Piers Kelly writes:
On the 15 February, 1839, a full 172 years ago tomorrow, The Sydney Monitor and Commercial Advertiser published the following:
That the posties are described as ‘messengers of love’ with ‘flushed countenances and sweating brows’ suggests that their present reputation for hanky-panky has an impressive pedigree. But what of the ‘hearts and darts and true lover’s knots’?
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Unsurprisingly, ‘hearts and darts’ were illustrations on the theme of Cupid and a satirical essay in an English men’s mag of 1738 gives a neat example:
Plato […] has ordained amongst his laws, that whoever had performed any signal Exploit in War, should have the Right of demanding a Kiss, or even a greater Favour, from any of his Country-women. […] Of these Veterans I would have a Society formed, and incorporated by Letters-Patent, by the Style and Title of The Band of Old Lovers. They should be distinguished from other persons of the fame Quality by their Tunics or Robes of Ceremony made of Flame-coloured satin, and embroidered with flying Cupids, Hearts and Darts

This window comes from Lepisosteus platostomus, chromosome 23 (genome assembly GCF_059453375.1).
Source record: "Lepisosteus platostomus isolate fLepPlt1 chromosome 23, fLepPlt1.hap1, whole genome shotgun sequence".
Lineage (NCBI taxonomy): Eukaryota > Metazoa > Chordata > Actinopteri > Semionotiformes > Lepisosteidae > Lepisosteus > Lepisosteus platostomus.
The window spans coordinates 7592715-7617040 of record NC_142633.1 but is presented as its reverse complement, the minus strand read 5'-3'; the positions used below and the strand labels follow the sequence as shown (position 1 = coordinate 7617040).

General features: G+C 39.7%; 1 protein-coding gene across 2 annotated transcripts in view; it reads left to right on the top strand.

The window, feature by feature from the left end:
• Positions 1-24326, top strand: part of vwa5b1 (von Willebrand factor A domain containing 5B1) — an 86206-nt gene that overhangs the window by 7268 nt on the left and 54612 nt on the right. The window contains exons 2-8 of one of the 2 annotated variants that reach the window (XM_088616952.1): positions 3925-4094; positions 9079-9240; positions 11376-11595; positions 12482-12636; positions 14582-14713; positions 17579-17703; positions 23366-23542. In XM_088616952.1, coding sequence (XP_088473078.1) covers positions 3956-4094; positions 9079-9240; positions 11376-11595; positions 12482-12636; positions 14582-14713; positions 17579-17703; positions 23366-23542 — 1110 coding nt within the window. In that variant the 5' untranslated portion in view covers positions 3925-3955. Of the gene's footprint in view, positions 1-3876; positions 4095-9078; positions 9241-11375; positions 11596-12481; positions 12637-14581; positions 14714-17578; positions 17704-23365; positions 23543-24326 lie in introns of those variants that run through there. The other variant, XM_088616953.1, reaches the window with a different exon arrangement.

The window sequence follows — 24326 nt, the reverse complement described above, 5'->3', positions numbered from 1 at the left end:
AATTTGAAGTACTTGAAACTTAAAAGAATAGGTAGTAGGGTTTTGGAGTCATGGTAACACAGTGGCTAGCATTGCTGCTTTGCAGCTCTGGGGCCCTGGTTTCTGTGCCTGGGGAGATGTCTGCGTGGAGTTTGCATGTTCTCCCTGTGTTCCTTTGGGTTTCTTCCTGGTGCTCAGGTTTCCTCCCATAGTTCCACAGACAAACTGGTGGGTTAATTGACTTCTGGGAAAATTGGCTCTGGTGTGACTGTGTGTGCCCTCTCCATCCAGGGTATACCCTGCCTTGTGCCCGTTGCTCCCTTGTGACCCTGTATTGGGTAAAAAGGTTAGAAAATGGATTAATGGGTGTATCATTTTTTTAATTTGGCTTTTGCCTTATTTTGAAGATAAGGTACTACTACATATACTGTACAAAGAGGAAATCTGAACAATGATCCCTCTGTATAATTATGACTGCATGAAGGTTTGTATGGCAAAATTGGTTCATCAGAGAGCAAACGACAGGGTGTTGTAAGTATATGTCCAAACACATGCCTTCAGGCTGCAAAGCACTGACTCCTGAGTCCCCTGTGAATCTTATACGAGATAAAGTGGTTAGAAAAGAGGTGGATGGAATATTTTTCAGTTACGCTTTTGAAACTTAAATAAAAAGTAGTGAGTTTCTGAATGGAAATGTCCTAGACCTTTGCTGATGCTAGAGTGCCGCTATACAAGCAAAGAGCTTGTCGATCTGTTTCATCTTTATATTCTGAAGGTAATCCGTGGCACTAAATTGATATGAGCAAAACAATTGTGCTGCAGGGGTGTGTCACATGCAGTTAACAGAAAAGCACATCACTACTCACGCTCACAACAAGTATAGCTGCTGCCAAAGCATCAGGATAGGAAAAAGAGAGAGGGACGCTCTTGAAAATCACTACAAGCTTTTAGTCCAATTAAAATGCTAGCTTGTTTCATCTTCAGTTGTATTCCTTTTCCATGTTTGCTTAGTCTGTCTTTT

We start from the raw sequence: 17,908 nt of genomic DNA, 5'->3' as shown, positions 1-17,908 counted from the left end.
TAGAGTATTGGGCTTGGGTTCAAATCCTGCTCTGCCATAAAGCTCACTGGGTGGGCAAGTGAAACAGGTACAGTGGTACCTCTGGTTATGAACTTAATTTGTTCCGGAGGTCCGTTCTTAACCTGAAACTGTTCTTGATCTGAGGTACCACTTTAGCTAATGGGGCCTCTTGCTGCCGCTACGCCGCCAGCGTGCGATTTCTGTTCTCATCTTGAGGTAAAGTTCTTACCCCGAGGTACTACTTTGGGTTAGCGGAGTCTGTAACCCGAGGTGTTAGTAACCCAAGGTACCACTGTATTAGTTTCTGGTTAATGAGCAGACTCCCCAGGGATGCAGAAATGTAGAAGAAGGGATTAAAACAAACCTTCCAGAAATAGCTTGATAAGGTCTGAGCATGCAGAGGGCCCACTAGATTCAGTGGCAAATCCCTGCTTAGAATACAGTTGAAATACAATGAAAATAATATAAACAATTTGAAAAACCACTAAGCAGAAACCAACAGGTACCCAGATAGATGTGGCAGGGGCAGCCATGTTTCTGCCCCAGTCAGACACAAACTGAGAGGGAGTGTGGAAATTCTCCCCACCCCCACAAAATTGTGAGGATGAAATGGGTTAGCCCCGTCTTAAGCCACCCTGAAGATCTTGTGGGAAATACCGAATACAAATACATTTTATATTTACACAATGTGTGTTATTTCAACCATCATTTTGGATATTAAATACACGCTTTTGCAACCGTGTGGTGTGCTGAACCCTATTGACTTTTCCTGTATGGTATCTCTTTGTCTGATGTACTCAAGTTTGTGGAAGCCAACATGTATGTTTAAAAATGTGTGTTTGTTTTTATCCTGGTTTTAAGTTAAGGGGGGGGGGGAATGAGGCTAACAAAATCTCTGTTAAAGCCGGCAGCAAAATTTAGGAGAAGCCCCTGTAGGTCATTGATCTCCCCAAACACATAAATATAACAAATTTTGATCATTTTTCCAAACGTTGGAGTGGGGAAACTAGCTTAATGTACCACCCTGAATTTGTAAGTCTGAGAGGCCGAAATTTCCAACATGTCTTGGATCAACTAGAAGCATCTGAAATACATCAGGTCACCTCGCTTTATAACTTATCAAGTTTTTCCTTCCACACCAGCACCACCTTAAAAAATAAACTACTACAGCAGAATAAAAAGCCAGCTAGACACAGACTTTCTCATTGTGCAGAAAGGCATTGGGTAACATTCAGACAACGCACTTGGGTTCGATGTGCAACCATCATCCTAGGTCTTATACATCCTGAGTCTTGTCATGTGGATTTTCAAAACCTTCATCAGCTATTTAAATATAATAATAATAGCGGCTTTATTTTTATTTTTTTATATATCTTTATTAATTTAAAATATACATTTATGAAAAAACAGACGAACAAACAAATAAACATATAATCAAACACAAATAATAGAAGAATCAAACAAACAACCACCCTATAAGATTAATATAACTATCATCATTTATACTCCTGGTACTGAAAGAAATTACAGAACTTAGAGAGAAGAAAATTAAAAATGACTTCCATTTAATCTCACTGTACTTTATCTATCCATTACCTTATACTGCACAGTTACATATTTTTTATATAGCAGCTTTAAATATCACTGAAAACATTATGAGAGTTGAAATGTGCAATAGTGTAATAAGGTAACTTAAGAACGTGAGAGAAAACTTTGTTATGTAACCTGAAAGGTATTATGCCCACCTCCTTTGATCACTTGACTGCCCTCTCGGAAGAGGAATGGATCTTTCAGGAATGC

From a search of Google Books it seems that an additional meaning of ‘idle romantic talk’ emerged later in the 19th century. Meanwhile, a true lover’s knot involved the attachment of two separate pieces of cord as a symbol of love.
A few years earlier, on 18 February 1837, The Sydney Gazette and New South Wales Advertiser printed an extraordinary story:
If I were that convict tailor I’d be feeling the dart rather more than the heart.
So this Valentine’s Day, make like it’s 1837. Say it with a poem read out during your trial by the presiding magistrate.